Leadership – Our Unhealthy Organizations
An organization’s health can determine its ability to remain competitive. Since so much of our reaction to organization’s well being is based on the relatively small time frame of a quarter of a year, we have often ignored the signs of an organization in trouble until it is too late. Unfortunately, our leaders, for the most part, are better trained in (and better rewarded for) evaluating the static financial and product information than the real health of the organization.
Studying an organization as if it were a person can yield some very interesting information.
Most of us, if asked about our health, would not think of assessing health by looking at the balance on our personal bank account.
And yet, when we talk about organizations, we make the mistake of thinking that an organization’s health is mostly reflected in its revenues, profit margins, assets, cash flow, and the immediacy of its mission.
Why is that a mistake? Those elements simply reflect a snap shot of the organization’s ability to “push off” reality if the circumstances change. The more assets an organization possesses, the longer it can pretend it is healthy.
Another Important Set of Markers for Assessing Organizational Health
The issue of organization health is one which determines the long term viability of an organization.
Consider answering the following questions about your organization.
Is your organization vital? Is the energy and enthusiasm high? Do people look forward to coming to work? Do they find it hard to imagine working anywhere else? Are they having fun?
Do not make the mistake of thinking that adrenalin is energy. A common error is for senior leadership to set a tone of frenetic work ethic. An expectation of long days, including early and late meetings evolves as a response to the modeling of leaders. The organizational result is exhausted and overworked employees.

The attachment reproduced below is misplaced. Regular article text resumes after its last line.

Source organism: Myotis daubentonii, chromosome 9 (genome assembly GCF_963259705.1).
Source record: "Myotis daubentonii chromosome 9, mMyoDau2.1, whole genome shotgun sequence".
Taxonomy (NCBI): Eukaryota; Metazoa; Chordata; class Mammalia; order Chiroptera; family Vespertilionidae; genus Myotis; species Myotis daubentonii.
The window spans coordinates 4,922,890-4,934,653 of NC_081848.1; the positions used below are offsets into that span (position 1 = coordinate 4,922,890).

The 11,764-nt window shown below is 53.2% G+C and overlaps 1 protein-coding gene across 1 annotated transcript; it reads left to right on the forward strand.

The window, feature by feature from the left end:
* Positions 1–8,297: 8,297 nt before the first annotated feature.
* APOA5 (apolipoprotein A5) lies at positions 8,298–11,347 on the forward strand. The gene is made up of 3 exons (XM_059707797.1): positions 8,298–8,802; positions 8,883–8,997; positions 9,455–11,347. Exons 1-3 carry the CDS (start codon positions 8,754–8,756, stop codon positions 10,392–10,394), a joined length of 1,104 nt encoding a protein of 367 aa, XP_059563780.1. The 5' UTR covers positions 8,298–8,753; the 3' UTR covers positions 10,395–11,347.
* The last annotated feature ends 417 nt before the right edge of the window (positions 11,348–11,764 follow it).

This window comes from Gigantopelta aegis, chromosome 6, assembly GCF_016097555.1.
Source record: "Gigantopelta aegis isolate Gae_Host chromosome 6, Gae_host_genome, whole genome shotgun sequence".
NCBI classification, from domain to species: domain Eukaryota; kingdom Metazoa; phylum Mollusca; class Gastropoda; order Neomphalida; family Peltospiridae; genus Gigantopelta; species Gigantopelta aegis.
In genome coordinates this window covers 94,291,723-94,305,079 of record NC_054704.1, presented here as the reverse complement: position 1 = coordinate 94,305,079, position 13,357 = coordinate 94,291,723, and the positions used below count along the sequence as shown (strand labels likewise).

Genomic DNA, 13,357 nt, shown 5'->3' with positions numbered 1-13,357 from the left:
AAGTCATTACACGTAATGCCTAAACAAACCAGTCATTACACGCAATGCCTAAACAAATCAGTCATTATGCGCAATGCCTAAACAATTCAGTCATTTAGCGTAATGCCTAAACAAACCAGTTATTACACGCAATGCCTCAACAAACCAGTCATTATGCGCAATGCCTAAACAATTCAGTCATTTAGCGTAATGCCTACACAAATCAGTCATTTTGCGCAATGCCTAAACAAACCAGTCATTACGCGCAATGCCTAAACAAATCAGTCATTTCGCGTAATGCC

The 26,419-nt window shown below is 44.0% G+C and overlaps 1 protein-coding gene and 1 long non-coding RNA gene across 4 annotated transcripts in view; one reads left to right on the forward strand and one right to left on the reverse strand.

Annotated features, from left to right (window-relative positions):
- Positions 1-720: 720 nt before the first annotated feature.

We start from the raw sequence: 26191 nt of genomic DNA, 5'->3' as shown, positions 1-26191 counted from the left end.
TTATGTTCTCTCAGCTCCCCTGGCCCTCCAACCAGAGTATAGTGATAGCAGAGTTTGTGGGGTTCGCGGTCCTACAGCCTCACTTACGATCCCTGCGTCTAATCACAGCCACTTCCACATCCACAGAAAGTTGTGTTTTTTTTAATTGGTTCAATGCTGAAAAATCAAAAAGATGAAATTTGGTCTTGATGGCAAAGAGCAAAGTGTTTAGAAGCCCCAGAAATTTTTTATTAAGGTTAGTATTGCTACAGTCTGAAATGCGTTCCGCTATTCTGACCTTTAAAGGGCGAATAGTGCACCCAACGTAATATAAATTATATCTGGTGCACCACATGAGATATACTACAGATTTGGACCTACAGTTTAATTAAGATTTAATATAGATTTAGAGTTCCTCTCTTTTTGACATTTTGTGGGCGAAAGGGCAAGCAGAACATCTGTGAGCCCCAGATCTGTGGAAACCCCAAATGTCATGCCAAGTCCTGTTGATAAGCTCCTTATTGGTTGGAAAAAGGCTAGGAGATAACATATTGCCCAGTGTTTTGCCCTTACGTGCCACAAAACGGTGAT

They are worn out, burned out and overwhelmed. Such a reality is not healthy for the individual and it is not healthy for the organization. (It also ensures retention issues.) Balance and pace are more relevant to health than “work ethic” as it seems to be defined today.
Look also at the organization’s relative symptoms of well being in terms of weight gain or weight loss (symbolically, of course). If you are cutting costs, do your leaders know the difference between healthy weight loss and anorexia? Are they addicted to the reviews they get on the bottom line for cost savings?
Cost cutting in organizations can become a habit with the immediate reward of a better return or an illusion of growth. The long term return however, is a diminished organization with fewer resources, and with individuals stretched too thin to remain creative or responsive.
All health issues affect retention. Do people stay with your organization? Does their value and training continue to contribute to the long term health of the organization, or are they looking for a way out? The retention issue is a form of internal bleeding. It may not be outwardly evident, but the long terms effects are devastating.
How focused and deliberate is the organization? It is important to look at this question in the same way you would look at it if you were evaluating a person’s focus. Is there follow through? Does the impact of behaviors and decisions look like the track behind a fast moving train, or does it resemble the wake of a boat which has lost its driver?
In a human being, organs cannot fight with other organs for dominance. When they do, the outcome is ugly. Each organ has a function and must interact fluidly with the other organs for the person to stay healthy. The infighting in organizations for control or budget or position is too similar to the organs of a human being at war. The overall health will ultimately suffer.
What is the cost of just a few of these symptoms? In the short term, it may be relatively low. One can cover up the effects with clever camouflage.
In the long run, however, unhealthy organizations consistently become average. No matter how many brilliant people they have, they never seem to come up with anything brilliant. No matter how many dollars are spent, mediocrity is the result. Ultimately, when the unhealthy organization depletes the amassed resources, it fails.